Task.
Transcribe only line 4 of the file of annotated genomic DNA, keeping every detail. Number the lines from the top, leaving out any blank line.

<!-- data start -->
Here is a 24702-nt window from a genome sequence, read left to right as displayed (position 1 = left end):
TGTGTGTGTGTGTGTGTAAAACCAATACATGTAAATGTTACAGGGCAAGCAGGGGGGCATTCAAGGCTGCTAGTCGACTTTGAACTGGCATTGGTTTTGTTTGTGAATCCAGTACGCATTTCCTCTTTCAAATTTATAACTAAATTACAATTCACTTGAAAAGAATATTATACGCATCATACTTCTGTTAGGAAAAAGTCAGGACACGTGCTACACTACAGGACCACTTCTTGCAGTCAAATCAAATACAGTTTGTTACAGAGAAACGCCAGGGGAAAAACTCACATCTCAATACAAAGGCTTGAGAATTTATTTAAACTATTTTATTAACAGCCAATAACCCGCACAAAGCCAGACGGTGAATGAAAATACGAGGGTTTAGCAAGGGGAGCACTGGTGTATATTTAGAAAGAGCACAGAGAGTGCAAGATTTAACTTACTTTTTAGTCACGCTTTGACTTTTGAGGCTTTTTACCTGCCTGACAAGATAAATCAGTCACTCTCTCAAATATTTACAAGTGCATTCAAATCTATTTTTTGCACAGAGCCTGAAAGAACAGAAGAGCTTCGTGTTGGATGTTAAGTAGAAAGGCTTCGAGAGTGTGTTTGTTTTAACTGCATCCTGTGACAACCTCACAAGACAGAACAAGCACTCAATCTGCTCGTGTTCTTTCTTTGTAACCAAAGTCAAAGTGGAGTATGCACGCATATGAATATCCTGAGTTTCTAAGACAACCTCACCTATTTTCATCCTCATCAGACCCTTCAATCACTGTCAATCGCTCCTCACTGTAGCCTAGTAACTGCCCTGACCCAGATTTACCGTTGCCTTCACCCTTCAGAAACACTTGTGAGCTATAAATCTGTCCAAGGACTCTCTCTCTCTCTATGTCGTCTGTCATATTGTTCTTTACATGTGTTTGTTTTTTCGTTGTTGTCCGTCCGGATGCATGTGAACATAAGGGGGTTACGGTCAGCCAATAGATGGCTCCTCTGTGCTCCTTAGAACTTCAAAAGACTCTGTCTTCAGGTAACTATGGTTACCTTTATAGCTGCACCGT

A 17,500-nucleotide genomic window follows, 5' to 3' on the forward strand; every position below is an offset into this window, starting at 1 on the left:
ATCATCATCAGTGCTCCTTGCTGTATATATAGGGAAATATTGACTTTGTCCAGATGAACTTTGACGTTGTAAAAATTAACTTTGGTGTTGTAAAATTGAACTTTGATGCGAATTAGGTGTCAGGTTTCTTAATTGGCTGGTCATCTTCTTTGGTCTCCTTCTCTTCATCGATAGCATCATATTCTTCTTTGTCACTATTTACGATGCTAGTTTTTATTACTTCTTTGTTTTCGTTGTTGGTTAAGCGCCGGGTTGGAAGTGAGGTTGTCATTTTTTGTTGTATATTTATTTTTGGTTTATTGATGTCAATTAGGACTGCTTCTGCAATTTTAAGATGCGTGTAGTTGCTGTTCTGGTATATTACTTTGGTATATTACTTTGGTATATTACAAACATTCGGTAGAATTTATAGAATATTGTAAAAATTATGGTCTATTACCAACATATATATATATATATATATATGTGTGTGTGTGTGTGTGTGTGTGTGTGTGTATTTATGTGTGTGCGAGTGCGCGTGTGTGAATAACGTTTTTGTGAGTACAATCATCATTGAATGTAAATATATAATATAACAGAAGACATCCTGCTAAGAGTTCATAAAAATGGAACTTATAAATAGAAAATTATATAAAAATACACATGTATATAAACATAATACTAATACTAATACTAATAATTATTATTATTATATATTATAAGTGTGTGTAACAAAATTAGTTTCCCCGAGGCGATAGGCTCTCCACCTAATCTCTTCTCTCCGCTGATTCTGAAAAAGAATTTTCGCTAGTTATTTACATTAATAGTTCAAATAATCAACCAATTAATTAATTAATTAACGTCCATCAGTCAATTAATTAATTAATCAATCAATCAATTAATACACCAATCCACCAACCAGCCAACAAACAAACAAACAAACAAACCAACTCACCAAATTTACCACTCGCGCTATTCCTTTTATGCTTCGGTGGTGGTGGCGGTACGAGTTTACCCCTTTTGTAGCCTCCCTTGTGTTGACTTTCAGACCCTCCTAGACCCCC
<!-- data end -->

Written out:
ATCATCATCAGTGCTCCTTGCTGTATATATAGGGAAATATTGACTTTGTCCAGATGAACTTTGACGTTGTAAAAATTAACTTTGGTGTTGTAAAATTGAACTTTGATGCGAATTAGGTGTCAGGTTTCTTAATTGGCTGGTCATCTTCTTTGGTCTCCTTCTCTTCATCGATAGCATCATATTCTTCTTTGTCACTATTTACGATGCTAGTTTTTATTACTTCTTTGTTTTCGTTGTTGGTTAAGCGCCGGGTTGGAAGTGAGGTTGTCATTTTTTGTTGTATATTTATTTTTGGTTTATTGATGTCAATTAGGACTGCTTCTGCAATTTTAAGATGCGTGTAGTTGCTGTTCTGGTATATTACTTTGGTATATTACTTTGGTATATTACAAACATTCGGTAGAATTTATAGAATATTGTAAAAATTATGGTCTATTACCAACATATATATATATATATATATATGTGTGTGTGTGTGTGTGTGTGTGTGTGTGTATTTATGTGTGTGCGAGTGCGCGTGTGTGAATAACGTTTTTGTGAGTACAATCATCATTGAATGTAAATATATAATATAACAGAAGACATCCTGCTAAGAGTTCATAAAAATGGAACTTATAAATAGAAAATTATATAAAAATACACATGTATATAAACATAATACTAATACTAATACTAATAATTATTATTATTATATATTATAAGTGTGTGTAACAAAATTAGTTTCCCCGAGGCGATAGGCTCTCCACCTAATCTCTTCTCTCCGCTGATTCTGAAAAAGAATTTTCGCTAGTTATTTACATTAATAGTTCAAATAATCAACCAATTAATTAATTAATTAACGTCCATCAGTCAATTAATTAATTAATCAATCAATCAATTAATACACCAATCCACCAACCAGCCAACAAACAAACAAACAAACAAACCAACTCACCAAATTTACCACTCGCGCTATTCCTTTTATGCTTCGGTGGTGGTGGCGGTACGAGTTTACCCCTTTTGTAGCCTCCCTTGTGTTGACTTTCAGACCCTCCTAGACCCCC